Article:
Grants are available to help with early feasibility studies. You will first need to set out clearly what your objectives are and estimate how the grant money would be spent. It is often helpful to show independently raised funding to show your group’s commitment.


Incorporate as a legal entity

Once you get to the stage that you are ready to enter negotiations for land or commission architects, it is necessary that you incorporate by creating a legal entity such as a company. You should choose the cohousing scheme’s legal format and decide how the organisation will be run and governed. Select the funding options required and determine how the housing will be affordable in perpetuity.

You can register your organisation with the Financial Conduct Authority through Co-ops UK without the need for solicitors.

cohousing in denmark

Trudeslund Cohousing Community


How to find land for cohousing

Now that you have your group of potential residents, documented your values and incorporated, it’s time to find land for your cohousing development. To successfully find the right site for your homes, it helps at this point to write a site brief.

The brief should include the following: project area, size, type (housing or mixed use), and what access is required. Also consider how much funding you have readily available along with which consultants have been appointed.

Once your group believes they have found the right site to build a new community, it is a good idea to seek professional help to determine whether the site is suitable, if it is financially viable and if you are likely to get planning permission.

At this stage, an architect’s initial services will be useful. They can produce sketch scheme layouts, giving an idea of how you could make the most out of your chosen site. An architect will also give advice and arrange reports from consultants on whether the proposal is likely to gain planning permission and how much it will cost.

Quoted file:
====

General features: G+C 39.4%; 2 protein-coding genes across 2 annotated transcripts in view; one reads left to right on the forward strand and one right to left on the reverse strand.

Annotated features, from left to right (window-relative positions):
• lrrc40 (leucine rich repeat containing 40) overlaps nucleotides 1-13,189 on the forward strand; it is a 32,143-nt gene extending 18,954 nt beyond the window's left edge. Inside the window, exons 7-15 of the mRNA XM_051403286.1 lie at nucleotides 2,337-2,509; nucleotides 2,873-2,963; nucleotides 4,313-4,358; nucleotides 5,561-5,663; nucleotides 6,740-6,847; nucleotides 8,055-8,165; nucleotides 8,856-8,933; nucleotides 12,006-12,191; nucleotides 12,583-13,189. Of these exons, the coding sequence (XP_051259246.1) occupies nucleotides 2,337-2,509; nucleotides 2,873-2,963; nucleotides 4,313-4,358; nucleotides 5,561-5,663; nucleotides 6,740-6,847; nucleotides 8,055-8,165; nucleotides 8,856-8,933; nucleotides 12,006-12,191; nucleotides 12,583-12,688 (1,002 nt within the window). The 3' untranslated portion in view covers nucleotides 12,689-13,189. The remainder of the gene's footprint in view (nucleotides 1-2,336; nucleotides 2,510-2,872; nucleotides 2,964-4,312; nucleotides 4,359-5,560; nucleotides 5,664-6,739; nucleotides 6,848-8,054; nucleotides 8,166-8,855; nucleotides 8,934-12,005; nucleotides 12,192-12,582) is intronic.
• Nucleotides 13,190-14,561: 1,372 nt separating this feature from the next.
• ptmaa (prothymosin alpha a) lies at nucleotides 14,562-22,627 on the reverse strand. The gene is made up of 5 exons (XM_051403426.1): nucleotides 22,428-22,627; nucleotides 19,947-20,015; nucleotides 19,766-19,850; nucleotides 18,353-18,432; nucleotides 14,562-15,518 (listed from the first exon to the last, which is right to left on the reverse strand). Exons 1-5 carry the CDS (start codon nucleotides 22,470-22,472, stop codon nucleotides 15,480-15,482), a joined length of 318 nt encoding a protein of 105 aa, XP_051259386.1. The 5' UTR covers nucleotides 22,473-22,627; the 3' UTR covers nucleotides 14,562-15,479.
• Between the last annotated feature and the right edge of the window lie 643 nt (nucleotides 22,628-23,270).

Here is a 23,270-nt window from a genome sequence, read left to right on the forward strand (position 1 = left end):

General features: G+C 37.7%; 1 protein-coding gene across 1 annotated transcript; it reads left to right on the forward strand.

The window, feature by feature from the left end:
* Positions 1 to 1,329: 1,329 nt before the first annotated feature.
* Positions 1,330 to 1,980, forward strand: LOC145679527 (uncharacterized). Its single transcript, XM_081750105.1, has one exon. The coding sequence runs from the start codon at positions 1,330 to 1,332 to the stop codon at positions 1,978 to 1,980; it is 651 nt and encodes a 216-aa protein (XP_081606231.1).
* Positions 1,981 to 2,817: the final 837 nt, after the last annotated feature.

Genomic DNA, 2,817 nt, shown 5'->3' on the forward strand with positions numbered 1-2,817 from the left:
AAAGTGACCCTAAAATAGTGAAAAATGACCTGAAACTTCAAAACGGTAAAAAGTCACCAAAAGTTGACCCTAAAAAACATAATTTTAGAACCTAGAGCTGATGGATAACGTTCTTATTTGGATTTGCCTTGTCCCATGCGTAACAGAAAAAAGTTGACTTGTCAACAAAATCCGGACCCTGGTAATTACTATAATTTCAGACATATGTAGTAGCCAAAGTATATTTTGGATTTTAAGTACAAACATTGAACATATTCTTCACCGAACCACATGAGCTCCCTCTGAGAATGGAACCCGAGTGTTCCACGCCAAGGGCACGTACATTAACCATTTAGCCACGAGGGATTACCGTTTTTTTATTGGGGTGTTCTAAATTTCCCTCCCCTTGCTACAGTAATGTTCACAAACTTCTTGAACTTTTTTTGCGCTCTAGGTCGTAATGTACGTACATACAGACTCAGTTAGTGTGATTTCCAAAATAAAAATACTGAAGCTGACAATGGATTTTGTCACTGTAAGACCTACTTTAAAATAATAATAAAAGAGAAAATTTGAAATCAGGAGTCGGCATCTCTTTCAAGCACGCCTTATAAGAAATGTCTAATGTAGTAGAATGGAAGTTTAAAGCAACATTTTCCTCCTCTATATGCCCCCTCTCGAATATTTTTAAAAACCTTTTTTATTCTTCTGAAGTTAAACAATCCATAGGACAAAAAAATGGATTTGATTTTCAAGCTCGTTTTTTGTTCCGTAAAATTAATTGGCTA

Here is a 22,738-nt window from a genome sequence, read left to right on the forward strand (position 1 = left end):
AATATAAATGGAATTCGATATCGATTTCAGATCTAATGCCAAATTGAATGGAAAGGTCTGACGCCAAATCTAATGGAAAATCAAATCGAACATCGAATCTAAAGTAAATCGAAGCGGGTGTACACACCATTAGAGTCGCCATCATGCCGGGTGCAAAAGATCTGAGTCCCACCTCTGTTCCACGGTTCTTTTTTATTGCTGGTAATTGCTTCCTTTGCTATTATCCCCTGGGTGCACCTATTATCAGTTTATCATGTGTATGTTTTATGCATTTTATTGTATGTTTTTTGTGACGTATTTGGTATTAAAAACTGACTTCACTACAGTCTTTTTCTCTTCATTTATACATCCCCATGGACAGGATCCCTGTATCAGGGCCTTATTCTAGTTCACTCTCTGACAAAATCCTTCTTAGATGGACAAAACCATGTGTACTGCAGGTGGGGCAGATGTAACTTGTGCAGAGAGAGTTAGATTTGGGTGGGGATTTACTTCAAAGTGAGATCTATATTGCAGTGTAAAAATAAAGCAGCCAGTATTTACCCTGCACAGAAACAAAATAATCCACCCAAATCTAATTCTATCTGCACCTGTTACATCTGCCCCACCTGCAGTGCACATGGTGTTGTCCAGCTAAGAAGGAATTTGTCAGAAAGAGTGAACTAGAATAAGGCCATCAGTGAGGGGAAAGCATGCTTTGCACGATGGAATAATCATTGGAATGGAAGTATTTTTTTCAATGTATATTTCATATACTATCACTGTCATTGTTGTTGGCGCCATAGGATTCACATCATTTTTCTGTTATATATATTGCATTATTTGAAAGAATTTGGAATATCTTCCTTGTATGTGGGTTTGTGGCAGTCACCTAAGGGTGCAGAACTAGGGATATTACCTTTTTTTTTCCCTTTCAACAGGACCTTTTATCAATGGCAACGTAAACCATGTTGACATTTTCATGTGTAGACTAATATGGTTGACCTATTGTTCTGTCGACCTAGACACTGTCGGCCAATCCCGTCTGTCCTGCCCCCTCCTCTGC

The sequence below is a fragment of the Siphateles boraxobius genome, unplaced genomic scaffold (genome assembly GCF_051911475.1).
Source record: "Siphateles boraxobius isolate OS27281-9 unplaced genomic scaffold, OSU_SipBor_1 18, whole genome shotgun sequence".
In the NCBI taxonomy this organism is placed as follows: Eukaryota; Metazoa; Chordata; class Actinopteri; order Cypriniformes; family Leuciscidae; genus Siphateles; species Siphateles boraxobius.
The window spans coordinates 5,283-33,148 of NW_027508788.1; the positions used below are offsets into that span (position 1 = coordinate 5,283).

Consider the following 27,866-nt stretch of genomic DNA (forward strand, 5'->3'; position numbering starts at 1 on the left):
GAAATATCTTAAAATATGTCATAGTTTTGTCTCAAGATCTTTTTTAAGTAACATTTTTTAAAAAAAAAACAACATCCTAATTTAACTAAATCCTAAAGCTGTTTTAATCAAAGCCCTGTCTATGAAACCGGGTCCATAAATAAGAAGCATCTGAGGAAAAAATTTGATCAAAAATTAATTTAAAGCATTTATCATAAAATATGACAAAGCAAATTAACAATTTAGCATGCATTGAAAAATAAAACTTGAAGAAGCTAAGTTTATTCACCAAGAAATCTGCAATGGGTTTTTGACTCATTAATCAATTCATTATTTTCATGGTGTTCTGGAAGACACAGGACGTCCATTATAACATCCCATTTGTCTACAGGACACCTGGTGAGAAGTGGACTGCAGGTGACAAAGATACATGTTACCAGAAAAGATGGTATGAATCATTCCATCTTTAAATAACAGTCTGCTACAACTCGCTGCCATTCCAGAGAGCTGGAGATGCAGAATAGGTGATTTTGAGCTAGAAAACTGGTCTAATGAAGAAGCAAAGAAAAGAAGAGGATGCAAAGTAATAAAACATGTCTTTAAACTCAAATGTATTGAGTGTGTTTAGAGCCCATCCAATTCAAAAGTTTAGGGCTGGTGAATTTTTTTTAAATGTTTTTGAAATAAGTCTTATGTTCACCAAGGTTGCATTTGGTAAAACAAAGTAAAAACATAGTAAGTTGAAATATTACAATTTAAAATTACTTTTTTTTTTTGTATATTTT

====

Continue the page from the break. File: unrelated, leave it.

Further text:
The London Community Housing Fund

In January 2019, the Mayor of London announced £38m revenue and capital funding to support 500 community led homes starting on site by April 2023. The three common principles required to be eligible for grant funding are:

  • Meaningful community engagement and consent occurs throughout the process.
  • The community group owns, manages or stewards the homes in a manner of their choosing.
  • Benefits to the local area and/or specified community group are clearly defined and legally protected in perpetuity.

Assuming you meet all these criteria, your project may be eligible for funding to cover specific activities such as pre-development costs, preparing planning applications, post planning costs and fees.


Case Study: Marmalade Lane

A development of 42 homes in Cambridge built on a leftover plot that couldn’t attract developers. The cohousing development has a common house with a large kitchen and children’s playroom along with a workshop as a place for hobbies.

At the centre of the development is a large shared garden for relaxation, play and food growing. The houses are designed to be fossil fuel free and to near-Passivhaus standards, benefiting from much lower energy bills than typical new developments.


Case Study: Aylesbury Cohousing

Architecture for London is currently designing a cohousing scheme in Aylesbury, Buckinghamshire. The development will create ten sustainable new homes with a carbon-negative cross laminated timber structure, built to Passivhaus standards.

A large communal ‘barn’ offers a large kitchen and dining room for communal gatherings. It also offers guest bedrooms for accommodating visitors along with a library overlooking the central gardens.

The Aylesbury cohousing group are currently seeking potential residents. Please do get in touch if you would like to be involved.


An attribute inherent to the success of community led projects is that the residents become deeply involved in all stages of the design and development of their homes, giving a greater sense of ownership and providing homes that will meet long term needs.

To see Architecture for London’s recent projects, please visit our project portfolio.


Images: Trudeslund Cohousing Community, Copenhagen 1979-1981

Architect: Vandkunsten

Photographer: SEIER+SEIER